Errors in Power

 The government has recently admitted that it might have made errors with immigration policy.  It is healthy for politicians to concede that they might have got something wrong, even if recognition of this can seem belated.  Unfortunately extended periods of political power can cause those who wield it to believe in their own infallibility.  Such people can become legends in their own imagination.

Sale and Expansion

 It has been a period of great change for Gatwick Airport.  The sale of the airport by BAA to Global Infrastructure Partners was a significant event and it is reassuring to see that such sales are possible in today’s economic climate.  While the price was lower than originally expected, it was still a large-scale transaction.

Selling our Assets

 Desperation can take so many different forms.  Now the government is talking about the disposal of some of our national assets such as The Tote, the Channel Tunnel Rail Link and the Dartford Crossing.  Given the state of the economy, some disposals are probably necessary but we should still be worried with this government’s previous track record.

Justice on Expenses

 We have recently seen the conclusion of Sir Thomas Legg’s investigation into MPs’ expense claims.  In the wake of this report, the behaviour of some MPs continues to hold our attention and earn our contempt.  Many of our elected representatives in their self-regulated world seem incredibly detached from the realities of public opinion.

Communicating our Political Message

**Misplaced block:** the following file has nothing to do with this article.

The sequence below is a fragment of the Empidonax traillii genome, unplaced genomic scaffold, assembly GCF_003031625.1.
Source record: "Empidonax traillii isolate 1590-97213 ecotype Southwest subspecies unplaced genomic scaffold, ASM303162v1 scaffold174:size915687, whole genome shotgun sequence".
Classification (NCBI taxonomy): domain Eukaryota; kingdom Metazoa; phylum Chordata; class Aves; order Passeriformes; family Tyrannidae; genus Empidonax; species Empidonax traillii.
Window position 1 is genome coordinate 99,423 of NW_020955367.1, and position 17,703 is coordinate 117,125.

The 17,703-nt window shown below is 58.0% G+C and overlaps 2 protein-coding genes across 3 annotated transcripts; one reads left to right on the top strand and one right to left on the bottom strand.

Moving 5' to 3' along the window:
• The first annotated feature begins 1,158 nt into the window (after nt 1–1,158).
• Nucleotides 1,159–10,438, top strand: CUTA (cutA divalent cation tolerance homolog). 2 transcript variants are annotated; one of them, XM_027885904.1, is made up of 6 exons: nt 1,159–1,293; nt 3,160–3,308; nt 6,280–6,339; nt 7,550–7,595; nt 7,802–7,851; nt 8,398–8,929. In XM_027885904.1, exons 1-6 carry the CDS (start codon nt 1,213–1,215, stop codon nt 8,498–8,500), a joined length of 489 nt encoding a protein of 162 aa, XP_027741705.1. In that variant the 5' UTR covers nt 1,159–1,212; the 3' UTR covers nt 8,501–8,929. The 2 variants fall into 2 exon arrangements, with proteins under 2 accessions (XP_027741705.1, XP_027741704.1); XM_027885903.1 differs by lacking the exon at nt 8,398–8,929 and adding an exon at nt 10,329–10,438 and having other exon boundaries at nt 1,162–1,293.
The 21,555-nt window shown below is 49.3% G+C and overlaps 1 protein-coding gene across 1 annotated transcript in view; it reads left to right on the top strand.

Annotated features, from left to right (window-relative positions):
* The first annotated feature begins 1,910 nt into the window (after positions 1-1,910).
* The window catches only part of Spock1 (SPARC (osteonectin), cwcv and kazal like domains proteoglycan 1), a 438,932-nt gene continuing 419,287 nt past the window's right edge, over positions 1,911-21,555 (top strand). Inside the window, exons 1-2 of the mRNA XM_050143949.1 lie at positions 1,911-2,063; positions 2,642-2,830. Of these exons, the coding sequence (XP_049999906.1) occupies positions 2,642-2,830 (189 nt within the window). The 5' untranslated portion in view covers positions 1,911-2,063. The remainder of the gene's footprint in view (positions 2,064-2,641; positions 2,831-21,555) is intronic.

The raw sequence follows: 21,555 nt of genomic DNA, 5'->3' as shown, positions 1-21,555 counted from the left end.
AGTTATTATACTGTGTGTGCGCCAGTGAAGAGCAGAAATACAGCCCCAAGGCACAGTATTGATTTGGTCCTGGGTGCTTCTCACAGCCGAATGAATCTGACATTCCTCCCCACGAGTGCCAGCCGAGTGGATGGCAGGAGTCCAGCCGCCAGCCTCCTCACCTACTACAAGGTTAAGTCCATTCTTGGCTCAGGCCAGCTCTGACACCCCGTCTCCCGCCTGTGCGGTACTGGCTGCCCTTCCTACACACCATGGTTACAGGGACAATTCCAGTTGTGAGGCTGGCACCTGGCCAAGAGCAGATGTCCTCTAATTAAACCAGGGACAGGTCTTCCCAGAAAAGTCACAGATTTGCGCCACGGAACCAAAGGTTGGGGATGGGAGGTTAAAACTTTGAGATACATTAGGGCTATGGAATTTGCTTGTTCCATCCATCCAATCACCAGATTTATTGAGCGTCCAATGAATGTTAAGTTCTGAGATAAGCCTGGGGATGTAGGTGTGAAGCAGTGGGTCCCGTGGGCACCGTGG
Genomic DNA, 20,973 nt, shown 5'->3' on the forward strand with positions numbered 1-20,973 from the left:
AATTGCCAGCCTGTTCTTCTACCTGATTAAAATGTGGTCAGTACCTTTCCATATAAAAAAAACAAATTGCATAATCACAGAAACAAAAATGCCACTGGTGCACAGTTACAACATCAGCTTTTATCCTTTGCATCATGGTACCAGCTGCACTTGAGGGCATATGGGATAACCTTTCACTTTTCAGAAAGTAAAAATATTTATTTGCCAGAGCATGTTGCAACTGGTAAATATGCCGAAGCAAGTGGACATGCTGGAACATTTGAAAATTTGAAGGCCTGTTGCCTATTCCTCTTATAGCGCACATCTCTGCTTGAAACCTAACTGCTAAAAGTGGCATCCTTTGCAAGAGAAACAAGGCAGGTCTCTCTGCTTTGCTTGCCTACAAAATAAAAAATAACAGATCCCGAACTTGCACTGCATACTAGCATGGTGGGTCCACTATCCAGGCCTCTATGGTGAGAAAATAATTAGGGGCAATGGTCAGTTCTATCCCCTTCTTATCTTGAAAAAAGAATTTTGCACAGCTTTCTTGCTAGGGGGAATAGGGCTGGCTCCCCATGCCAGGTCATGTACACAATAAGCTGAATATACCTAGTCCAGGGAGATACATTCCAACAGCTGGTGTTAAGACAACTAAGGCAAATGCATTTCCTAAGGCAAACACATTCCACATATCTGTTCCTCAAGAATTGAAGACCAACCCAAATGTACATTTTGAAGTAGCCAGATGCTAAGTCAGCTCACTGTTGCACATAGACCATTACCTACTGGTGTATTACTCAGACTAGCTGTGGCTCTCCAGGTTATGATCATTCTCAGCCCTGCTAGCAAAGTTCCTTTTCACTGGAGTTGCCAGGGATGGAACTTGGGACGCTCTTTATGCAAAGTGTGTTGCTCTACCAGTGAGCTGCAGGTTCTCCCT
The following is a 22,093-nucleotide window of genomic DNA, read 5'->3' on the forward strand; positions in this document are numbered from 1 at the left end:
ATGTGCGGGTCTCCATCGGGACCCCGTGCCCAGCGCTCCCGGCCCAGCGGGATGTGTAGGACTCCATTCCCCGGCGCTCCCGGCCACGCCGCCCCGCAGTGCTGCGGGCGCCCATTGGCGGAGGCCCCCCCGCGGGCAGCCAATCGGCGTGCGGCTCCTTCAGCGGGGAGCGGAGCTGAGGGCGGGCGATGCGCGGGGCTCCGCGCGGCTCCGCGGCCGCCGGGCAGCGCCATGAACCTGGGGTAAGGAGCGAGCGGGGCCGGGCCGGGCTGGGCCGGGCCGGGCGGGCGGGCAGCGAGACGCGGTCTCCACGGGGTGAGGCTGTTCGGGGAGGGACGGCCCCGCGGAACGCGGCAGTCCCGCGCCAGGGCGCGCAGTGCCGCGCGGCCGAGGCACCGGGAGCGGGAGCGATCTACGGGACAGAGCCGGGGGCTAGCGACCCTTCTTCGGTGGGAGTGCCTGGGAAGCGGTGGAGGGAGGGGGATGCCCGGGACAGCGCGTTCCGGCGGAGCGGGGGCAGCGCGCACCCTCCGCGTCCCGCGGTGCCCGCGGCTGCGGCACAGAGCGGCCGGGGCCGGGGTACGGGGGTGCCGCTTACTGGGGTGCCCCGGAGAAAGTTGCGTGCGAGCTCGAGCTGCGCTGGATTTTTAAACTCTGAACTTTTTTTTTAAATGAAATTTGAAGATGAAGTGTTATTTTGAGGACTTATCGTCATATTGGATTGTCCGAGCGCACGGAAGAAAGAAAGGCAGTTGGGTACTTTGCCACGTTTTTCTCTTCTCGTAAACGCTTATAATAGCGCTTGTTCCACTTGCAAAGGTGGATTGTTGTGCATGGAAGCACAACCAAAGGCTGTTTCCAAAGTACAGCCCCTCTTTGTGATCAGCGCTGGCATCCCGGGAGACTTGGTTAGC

We are close to the next General Election and we have our own Crawley Council by-election in October.  The political parties always look for appropriate ways to apply emerging technology to assist with their communication.  In practice, the methods that we use are complementary, not least because no single approach will reach everyone.

Seeking Efficiencies

 With today’s horrendous levels of national debt, it is inconceivable that any government can operate without some reductions in public spending.  Our borrowing levels are incredibly high and the cost of interest repayments is staggering.  Today’s recession had extensive unsecured credit as a primary trigger.  Any government which prolongs huge indebtedness is not learning from history, some of it very recent indeed.

Rewarding Crawley

 Last weekCrawleyhad much to celebrate at the South and South East in Bloom Awards.  These awards promote, support and encourage community activity through gardening, horticulture and environmental sustainability across the region. 

Seventy Years On

It is now 70 years since Britain declared on Germany and we were joined in the greatest armed conflict that the world has ever seen. The World War caused 450,000 British military and civilian deaths and many more injured. For six years the battles raged creating misery and suffering for many millions of people.

Compassion on the Ground

 The Scottish people voted clearly in favour of a devolved parliament in 1997.  This action transferred significant powers of self-government to Scotland but with England, Wales and Northern Ireland, we remain the United Kingdom.  That is the label on our seat at the United Nations and I am grateful that this is the case.  Together the United Kingdom is stronger than the sum of its parts.

Limits of Local Government Power

 I have now attended four LGA (Local Government Association) conferences.  At each of these events, I have heard keynote speakers calling for greater devolution of power to local government.  These speakers have been from each of the three main political parties.  In a roundabout way, they have agreed with each other about localism – having decisions made as closely as possible to the people that they affect.